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Defense moves for mistrial in murder case

The defense said Friday afternoon it would like to make a motion for a mistrial in the murder trial of State v. Thorpe Thomas Bradley based on a conflict involving a confidential informant for the prosecution.

Joe Parise said he and Ryan Ries, who are defending Bradley were just provided the identity of a confidential informant the state wanted to call as a witness in the trial. That person was trying to make a deal for his girlfriend, who was being represented by Ries, Parise said.

This is a conflict and Ries needs to be off the case now, Parise added. He also had issue with finding out this information in the middle of the trial and not before.

Prosecutor Eric Schieferdecker said he wanted to know specifically what the nature of the conflict was with Ries. The state used a procedure to keep a witness confidential for his protection, Schieferdecker said.

During a break, Ries said he spoke with someone from the Minnesota Board of Professional Responsibilities and was told he should not cross-examine the witness or be a part of the cross examination team. He has also had contact with the confidential informant through defending his other client, Ries added.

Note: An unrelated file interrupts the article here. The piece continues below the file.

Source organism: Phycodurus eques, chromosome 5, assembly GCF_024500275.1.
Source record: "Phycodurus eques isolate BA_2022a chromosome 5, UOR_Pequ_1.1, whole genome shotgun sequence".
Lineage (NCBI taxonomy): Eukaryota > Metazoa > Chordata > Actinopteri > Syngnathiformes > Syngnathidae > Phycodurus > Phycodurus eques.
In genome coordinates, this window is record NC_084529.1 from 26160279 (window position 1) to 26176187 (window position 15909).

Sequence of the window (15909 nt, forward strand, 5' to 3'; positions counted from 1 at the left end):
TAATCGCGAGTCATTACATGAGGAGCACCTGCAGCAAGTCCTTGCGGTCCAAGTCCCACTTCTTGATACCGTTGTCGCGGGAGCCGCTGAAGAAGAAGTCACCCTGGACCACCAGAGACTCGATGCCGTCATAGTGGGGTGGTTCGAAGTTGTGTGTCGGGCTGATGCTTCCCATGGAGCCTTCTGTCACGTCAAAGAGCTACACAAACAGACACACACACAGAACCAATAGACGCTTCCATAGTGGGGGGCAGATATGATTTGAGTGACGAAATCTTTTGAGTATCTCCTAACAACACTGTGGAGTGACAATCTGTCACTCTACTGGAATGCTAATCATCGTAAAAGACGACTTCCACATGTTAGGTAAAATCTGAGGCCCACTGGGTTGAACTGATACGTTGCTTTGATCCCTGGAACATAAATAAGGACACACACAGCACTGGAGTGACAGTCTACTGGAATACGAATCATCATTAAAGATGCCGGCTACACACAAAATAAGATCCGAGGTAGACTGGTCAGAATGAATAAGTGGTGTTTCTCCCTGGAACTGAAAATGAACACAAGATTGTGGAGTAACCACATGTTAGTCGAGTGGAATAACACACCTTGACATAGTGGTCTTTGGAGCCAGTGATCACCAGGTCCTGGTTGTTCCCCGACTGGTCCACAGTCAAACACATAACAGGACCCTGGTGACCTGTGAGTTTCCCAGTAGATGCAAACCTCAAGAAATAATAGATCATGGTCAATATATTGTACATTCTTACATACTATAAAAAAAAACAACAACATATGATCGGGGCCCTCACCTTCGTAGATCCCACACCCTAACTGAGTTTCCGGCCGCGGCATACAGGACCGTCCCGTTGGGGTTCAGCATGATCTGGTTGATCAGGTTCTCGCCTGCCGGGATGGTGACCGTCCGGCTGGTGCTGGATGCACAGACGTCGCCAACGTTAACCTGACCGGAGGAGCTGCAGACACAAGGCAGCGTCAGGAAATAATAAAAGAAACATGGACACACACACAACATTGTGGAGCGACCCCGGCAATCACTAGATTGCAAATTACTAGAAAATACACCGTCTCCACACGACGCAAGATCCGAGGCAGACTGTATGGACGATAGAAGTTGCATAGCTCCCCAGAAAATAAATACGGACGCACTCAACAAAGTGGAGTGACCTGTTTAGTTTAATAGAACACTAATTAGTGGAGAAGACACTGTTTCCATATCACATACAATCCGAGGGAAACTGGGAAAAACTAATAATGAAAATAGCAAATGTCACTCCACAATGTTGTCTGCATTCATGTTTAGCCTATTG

He believed it was a conflict and that he couldn't continue as part of the defense.

Judge Jay Carlson said he wants an affidavit with a motion from the defense including time lines of when certain events happened. The prosecution can then respond to the motion. He wants the information faxed to him over the weekend because he wants to fully consider the request. He asked the attorneys to also think of ways to cure the issue.

Carlson said he would like to review the motion over the weekend and reconvene at 8:30 a.m. Monday for oral arguments.

Before the request for a motion, the prosecution had called Dr. Michael McGee to discuss the autopsy of Thomas Hensel and injuries he sustained. Parise said the defense was not willing to continue the trial at that point.

Earlier on Friday, Dr. Lindsey Thomas, who was called by the defense, testified about her review of the autopsy and injuries sustained by Hensel. She said she couldn't conclude whether Hensel's injuries were caused by a punch, a kick, an object or a fall. An injury to his chin could have been caused by any of those possibilities, she said.

A cheek injury and the chin injury could have contributed to closed head trauma caused by several scenarios, including falling, a punch or different type of contact, she said.